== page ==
It was a good day to go to the fair – cool, a little overcast and a good breeze. The 151st Lombardy Agricultural Fair was packed Saturday afternoon. Parking attendants shook their heads wondering where to park everyone.
The fair had everything, plus more: cotton candy, donuts, ice cream and poutine. There were rides, petting zoos, face painting and tractor pulls. The highlight of the afternoon, in the Cattle Pavilion, was Tom Redpath, the sheep shearer. It only took four minutes to shear the sheep but Redpath kept the audience enthralled for a 25-minute talk on the history of sheep, where they came from, how they evolved to the animals they are today, and what they’ve done for civilization.
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Redpath also demonstrated two Maori moves he picked up while shearing in Australia; he offered them in case the sheep he was working on escaped and jumped into the crowd. The first was the grunt, grimacing face and arms outstretched to fend off the animal; the second was the grab-and-hold clutch to capture the shorn ewe. Lucky for this particular crowd, Redpath’s capable hands kept the animal calm and co-operative.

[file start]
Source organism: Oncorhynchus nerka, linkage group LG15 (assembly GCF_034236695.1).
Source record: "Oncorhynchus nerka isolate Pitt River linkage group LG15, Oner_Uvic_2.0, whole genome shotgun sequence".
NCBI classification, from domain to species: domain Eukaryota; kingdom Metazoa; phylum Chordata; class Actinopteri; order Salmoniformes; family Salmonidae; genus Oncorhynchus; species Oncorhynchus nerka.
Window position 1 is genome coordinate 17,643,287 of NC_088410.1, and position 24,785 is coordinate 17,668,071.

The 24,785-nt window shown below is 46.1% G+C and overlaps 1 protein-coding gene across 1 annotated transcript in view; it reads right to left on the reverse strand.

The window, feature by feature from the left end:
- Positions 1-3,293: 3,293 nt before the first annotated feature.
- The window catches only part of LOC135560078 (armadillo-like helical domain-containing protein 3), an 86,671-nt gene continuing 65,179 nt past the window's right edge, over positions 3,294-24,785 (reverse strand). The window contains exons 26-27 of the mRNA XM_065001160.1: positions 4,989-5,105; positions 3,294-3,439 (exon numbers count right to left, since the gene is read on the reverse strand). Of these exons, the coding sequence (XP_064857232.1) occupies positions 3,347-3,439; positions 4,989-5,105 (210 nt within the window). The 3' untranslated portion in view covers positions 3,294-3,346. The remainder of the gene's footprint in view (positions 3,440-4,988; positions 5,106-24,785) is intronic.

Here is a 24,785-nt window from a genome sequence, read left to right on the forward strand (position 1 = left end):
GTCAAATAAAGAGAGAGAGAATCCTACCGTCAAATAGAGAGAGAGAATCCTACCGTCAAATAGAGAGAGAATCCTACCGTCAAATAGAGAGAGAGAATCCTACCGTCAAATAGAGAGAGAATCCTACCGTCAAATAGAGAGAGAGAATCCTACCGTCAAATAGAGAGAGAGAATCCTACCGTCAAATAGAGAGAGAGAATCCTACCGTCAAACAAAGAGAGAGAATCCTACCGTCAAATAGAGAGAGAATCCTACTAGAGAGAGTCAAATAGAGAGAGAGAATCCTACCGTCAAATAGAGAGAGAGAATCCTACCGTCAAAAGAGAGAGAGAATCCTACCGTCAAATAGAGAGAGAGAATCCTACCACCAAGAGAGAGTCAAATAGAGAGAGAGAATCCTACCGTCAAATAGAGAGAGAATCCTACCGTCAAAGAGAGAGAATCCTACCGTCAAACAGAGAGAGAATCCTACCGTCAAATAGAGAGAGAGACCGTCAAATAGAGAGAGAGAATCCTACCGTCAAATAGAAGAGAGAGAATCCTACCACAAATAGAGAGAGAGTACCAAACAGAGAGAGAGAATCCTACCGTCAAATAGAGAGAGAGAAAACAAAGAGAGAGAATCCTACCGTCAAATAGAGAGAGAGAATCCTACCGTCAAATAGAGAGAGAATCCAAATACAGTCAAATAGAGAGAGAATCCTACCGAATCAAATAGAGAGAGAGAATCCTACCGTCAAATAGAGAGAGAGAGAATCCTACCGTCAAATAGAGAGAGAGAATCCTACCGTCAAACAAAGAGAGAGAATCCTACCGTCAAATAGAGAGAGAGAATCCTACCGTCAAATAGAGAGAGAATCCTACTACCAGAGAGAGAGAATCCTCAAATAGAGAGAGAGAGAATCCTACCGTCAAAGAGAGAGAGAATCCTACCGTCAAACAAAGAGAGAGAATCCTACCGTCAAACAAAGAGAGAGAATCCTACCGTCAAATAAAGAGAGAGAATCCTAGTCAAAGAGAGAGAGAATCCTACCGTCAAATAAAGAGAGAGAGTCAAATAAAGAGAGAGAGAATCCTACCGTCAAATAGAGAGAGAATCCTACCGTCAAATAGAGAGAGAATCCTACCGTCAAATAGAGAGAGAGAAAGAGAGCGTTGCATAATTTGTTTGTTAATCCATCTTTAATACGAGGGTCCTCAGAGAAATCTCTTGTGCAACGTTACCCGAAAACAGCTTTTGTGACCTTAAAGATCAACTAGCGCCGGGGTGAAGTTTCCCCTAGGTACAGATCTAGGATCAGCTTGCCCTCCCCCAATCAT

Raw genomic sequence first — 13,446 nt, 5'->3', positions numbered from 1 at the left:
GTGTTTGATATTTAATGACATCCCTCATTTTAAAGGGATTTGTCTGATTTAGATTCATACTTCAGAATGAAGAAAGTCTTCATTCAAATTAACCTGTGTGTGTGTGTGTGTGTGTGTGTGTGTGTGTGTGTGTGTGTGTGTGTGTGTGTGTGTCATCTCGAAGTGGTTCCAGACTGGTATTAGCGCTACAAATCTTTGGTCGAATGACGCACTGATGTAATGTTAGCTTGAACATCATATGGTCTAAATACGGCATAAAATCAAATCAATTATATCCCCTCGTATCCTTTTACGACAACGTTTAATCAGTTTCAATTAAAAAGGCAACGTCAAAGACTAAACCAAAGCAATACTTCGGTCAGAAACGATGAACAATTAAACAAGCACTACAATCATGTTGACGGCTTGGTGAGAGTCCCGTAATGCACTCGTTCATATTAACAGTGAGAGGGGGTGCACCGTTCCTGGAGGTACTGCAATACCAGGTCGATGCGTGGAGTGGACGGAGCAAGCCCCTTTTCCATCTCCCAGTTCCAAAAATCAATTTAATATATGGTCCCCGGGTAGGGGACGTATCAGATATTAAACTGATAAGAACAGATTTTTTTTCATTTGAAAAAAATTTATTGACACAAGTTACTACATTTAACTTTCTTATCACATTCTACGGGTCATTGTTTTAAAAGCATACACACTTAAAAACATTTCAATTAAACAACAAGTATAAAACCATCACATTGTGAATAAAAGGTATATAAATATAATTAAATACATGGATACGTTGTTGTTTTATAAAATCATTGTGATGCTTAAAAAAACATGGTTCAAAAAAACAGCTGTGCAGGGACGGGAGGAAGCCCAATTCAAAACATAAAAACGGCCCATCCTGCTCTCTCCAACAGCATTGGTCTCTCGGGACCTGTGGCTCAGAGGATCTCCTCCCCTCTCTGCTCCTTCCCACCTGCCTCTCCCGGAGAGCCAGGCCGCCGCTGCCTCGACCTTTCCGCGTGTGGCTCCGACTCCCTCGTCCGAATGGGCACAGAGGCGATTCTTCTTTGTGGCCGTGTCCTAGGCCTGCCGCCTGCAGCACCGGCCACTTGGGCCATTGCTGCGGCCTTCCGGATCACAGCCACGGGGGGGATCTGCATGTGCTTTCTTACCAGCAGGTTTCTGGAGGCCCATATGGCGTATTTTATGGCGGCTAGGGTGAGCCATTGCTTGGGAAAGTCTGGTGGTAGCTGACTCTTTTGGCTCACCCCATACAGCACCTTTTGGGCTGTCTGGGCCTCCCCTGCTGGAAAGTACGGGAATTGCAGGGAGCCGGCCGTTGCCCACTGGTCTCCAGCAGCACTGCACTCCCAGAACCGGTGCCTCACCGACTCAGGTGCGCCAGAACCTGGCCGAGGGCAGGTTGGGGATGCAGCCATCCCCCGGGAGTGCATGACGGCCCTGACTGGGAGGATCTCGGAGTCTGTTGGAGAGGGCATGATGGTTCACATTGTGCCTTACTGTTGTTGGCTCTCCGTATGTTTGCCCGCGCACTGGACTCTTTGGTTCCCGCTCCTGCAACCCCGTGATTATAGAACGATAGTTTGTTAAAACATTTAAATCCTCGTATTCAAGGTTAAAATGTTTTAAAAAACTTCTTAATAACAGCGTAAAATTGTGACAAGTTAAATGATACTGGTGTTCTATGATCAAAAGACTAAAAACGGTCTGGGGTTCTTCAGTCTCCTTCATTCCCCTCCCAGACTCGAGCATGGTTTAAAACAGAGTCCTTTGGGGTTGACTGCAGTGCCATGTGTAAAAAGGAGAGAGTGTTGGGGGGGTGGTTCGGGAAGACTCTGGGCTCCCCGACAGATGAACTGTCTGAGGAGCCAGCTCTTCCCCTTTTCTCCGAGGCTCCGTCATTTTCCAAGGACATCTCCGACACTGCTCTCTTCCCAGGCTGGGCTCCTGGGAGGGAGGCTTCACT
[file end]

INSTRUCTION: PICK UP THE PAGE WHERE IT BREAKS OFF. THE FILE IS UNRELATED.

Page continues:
Outside, another crowd was roaring at the tractor-pull competition, while kids rode the ferris wheel; team penning attracted onlookers in the corrals, Rob Deruchie of Wolf Creek Carvings used a chainsaw as a carving tool, and Runaway entertained a crowd of parents, grandparents and those looking for a little sit-down.
For quieter moments, others strolled through the Homecraft and Agricultural halls checking out winners of quilts, jams, pictures and school projects.
It was a good afternoon.